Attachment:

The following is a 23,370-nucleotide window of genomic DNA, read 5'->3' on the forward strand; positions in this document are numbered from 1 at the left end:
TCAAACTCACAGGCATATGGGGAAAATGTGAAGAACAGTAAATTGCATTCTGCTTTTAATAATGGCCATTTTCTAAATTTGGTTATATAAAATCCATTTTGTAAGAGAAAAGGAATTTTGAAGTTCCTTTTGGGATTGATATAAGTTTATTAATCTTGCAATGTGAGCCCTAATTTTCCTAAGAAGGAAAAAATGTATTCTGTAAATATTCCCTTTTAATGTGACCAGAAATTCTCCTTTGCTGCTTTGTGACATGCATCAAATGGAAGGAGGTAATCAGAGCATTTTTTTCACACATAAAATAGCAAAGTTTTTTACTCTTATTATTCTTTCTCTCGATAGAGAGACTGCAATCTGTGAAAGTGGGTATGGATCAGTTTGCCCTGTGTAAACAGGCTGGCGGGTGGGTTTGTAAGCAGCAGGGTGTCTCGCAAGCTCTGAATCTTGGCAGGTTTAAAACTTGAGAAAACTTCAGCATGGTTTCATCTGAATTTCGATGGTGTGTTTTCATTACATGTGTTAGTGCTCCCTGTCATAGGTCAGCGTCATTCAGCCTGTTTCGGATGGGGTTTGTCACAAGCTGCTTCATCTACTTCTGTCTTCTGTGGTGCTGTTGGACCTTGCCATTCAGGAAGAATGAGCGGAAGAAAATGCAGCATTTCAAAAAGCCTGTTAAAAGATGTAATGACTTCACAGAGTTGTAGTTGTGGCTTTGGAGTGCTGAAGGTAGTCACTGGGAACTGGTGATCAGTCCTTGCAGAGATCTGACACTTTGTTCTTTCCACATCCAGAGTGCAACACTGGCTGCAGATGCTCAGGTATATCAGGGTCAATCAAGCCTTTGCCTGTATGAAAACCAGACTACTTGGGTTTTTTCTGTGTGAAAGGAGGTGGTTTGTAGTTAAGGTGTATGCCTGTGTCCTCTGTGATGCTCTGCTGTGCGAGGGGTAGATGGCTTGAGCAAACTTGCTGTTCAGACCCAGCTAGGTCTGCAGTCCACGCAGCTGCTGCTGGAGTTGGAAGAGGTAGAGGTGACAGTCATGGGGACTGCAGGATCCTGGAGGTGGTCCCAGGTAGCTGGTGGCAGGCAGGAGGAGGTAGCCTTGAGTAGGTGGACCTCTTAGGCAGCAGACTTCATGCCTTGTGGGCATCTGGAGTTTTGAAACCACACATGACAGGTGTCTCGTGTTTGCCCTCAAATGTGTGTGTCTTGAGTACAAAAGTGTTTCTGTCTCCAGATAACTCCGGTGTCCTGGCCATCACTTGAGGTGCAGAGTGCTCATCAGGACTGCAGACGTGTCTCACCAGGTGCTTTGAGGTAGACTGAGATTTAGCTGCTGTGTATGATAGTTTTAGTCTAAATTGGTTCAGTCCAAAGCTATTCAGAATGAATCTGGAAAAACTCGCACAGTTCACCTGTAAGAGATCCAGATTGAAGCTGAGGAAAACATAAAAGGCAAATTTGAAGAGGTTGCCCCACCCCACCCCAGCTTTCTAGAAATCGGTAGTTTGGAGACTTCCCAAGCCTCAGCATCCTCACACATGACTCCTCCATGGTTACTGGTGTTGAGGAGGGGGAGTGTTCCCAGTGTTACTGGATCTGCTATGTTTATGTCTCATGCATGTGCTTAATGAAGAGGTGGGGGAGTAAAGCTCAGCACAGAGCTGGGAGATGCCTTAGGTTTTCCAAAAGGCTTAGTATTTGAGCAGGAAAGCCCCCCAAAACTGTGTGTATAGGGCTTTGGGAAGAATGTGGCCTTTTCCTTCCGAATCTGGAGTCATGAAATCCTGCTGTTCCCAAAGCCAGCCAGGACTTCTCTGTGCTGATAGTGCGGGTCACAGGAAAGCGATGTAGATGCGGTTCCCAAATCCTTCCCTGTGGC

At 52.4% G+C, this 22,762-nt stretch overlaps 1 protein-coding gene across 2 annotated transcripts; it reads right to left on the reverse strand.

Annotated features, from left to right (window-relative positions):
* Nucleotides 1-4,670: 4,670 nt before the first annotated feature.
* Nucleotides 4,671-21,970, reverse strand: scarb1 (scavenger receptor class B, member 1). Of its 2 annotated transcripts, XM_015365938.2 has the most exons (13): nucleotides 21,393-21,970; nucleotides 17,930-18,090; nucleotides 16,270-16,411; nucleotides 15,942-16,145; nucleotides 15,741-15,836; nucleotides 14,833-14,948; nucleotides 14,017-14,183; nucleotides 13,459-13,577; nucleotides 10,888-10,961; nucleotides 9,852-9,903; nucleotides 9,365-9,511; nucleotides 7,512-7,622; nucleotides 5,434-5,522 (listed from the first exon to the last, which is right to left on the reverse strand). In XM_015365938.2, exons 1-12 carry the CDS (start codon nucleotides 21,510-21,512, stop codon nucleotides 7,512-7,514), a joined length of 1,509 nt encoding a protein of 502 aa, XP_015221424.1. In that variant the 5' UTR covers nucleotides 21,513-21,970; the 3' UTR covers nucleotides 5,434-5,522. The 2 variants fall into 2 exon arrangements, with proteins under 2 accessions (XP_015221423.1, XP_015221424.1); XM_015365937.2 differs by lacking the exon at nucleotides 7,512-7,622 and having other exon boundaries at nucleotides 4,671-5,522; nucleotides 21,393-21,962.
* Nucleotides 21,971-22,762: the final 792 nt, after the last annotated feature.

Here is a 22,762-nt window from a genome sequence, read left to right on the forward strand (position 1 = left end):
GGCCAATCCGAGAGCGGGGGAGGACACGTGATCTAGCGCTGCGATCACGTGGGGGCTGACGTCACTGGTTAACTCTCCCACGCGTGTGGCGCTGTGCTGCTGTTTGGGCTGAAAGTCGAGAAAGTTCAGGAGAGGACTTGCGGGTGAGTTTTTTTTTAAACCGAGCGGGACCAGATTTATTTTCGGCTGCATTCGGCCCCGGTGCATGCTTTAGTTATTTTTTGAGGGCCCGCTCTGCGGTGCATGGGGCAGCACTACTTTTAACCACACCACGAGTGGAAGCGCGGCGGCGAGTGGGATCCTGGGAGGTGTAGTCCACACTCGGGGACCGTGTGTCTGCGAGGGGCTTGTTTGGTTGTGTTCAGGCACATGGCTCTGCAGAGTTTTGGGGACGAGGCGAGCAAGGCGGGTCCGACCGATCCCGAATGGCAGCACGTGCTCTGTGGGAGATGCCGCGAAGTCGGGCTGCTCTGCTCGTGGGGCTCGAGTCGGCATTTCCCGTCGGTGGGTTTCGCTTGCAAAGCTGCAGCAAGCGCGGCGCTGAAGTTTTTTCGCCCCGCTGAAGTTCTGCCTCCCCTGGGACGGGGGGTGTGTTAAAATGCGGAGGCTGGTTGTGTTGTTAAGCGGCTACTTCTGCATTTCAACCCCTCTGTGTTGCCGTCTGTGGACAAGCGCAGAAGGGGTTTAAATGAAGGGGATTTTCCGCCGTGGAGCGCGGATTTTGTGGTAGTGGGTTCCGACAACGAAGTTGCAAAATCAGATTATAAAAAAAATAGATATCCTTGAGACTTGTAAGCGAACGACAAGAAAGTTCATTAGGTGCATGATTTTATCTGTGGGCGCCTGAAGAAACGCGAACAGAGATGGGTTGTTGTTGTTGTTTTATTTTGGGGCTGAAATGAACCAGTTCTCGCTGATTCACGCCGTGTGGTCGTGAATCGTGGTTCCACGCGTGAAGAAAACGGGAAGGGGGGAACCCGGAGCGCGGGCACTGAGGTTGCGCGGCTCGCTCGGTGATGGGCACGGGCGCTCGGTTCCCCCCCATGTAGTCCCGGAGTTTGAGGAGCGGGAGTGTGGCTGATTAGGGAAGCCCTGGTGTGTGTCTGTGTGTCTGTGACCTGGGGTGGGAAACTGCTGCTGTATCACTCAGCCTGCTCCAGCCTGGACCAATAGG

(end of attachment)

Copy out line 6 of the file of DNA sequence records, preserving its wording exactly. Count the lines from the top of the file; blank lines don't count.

* Nucleotides 4,671-21,970, reverse strand: scarb1 (scavenger receptor class B, member 1). Of its 2 annotated transcripts, XM_015365938.2 has the most exons (13): nucleotides 21,393-21,970; nucleotides 17,930-18,090; nucleotides 16,270-16,411; nucleotides 15,942-16,145; nucleotides 15,741-15,836; nucleotides 14,833-14,948; nucleotides 14,017-14,183; nucleotides 13,459-13,577; nucleotides 10,888-10,961; nucleotides 9,852-9,903; nucleotides 9,365-9,511; nucleotides 7,512-7,622; nucleotides 5,434-5,522 (listed from the first exon to the last, which is right to left on the reverse strand). In XM_015365938.2, exons 1-12 carry the CDS (start codon nucleotides 21,510-21,512, stop codon nucleotides 7,512-7,514), a joined length of 1,509 nt encoding a protein of 502 aa, XP_015221424.1. In that variant the 5' UTR covers nucleotides 21,513-21,970; the 3' UTR covers nucleotides 5,434-5,522. The 2 variants fall into 2 exon arrangements, with proteins under 2 accessions (XP_015221423.1, XP_015221424.1); XM_015365937.2 differs by lacking the exon at nucleotides 7,512-7,622 and having other exon boundaries at nucleotides 4,671-5,522; nucleotides 21,393-21,962.